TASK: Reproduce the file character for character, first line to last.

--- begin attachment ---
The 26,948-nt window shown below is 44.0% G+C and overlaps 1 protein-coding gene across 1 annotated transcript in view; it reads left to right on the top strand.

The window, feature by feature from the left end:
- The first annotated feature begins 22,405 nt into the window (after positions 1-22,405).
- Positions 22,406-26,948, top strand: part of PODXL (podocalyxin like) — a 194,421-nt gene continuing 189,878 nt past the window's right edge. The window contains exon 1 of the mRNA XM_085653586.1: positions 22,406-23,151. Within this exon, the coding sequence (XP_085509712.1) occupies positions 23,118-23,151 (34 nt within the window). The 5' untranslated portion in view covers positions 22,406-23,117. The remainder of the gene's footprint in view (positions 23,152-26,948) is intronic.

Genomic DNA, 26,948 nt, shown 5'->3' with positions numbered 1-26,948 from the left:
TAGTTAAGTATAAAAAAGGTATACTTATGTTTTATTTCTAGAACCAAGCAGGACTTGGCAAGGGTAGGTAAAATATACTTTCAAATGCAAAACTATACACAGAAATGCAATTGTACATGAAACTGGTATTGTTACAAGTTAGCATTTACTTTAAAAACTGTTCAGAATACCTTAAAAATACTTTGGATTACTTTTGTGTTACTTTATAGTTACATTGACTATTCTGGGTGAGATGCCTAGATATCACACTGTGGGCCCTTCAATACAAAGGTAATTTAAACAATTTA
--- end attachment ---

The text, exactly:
The 26,948-nt window shown below is 44.0% G+C and overlaps 1 protein-coding gene across 1 annotated transcript in view; it reads left to right on the top strand.

The window, feature by feature from the left end:
- The first annotated feature begins 22,405 nt into the window (after positions 1-22,405).
- Positions 22,406-26,948, top strand: part of PODXL (podocalyxin like) — a 194,421-nt gene continuing 189,878 nt past the window's right edge. The window contains exon 1 of the mRNA XM_085653586.1: positions 22,406-23,151. Within this exon, the coding sequence (XP_085509712.1) occupies positions 23,118-23,151 (34 nt within the window). The 5' untranslated portion in view covers positions 22,406-23,117. The remainder of the gene's footprint in view (positions 23,152-26,948) is intronic.

Genomic DNA, 26,948 nt, shown 5'->3' with positions numbered 1-26,948 from the left:
TAGTTAAGTATAAAAAAGGTATACTTATGTTTTATTTCTAGAACCAAGCAGGACTTGGCAAGGGTAGGTAAAATATACTTTCAAATGCAAAACTATACACAGAAATGCAATTGTACATGAAACTGGTATTGTTACAAGTTAGCATTTACTTTAAAAACTGTTCAGAATACCTTAAAAATACTTTGGATTACTTTTGTGTTACTTTATAGTTACATTGACTATTCTGGGTGAGATGCCTAGATATCACACTGTGGGCCCTTCAATACAAAGGTAATTTAAACAATTTA